Is E-Learning surely appropriate for the Centre for Forestry Education and Training (CFET) and its regional branchs? To answer this important question, a preliminary assessment of the e-learning readiness was conducted in September 2014. Through group discussions with the management and trainers, it became obvious that the Implementation of E-Learning is possible. It also been regarded as appropriate to increase quality of learning and quantity of trained forestry personnel. In a next step a E-Learning Discovery Workshop was necessary to join forces and to sharpen the vision for E-Learning within the CFET and the regional training centres. To gain clear inside into the implementation process, two training institutions from Ministry of Finance and Province East Java shared their experiences and challenges. Furthermore the State Administration Agency (LAN) was invited to give orientation about rules and regulations applied for E-learning activities of the trainers. It was guaranteed that the efforts of the trainers will be honoured likewise classical training development and facilitation. Another important topic of this workshop was the identification of a training for which E-Learning should be developed. It was jointly agreed that E-Learning will be developed to support the training of 822 new forestry personnel in March 2015.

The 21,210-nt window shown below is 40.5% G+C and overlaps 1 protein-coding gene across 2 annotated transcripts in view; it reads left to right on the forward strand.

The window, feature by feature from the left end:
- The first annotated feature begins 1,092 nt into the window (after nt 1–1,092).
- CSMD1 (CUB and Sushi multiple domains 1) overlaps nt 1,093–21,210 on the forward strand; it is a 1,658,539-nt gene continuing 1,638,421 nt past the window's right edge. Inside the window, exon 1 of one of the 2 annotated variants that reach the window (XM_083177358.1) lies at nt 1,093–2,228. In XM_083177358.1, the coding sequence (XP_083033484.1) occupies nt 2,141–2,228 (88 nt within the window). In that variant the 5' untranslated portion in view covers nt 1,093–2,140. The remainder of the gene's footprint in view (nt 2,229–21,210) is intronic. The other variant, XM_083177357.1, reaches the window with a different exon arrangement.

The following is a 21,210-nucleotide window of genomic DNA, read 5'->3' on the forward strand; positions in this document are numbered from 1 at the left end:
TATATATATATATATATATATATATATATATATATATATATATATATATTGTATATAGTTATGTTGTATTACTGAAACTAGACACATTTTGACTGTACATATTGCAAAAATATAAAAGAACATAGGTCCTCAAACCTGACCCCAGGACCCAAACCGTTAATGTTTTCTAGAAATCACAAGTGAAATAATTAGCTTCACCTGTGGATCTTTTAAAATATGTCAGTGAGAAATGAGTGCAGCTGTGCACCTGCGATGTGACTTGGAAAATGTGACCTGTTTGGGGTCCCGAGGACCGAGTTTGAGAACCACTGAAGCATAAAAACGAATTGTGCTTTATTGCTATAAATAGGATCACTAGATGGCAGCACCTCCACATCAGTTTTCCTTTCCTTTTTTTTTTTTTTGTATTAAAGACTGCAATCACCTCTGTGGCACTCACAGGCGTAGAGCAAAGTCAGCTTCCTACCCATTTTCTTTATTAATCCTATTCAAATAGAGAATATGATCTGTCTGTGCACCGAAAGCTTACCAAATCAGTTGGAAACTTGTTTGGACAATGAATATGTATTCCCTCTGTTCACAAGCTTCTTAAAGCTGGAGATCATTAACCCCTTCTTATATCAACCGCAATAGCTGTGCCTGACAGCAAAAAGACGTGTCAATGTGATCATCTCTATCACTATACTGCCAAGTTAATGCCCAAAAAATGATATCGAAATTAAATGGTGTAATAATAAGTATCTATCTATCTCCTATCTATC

With 3 content development workshops for about 30 trainers it was possible to reach the very challenging milestone in time. 822 new staff for Forest Management Units were able to learn with 6 Modules:
- Introduction into “Forest Management Unit” (FMU)
- Management of Collaboration within FMU
- Facilitation technique for Communication and Collaboration within FMU
- Entrepreneurship in FMU
- Analysis of non-timber forest products for economic empowerment in FMU
- Introduction into the usage of GPS in FMU
For a look into the modules, please visit: pusdiklathut.org/baktirimbawan
Findings of the Evaluation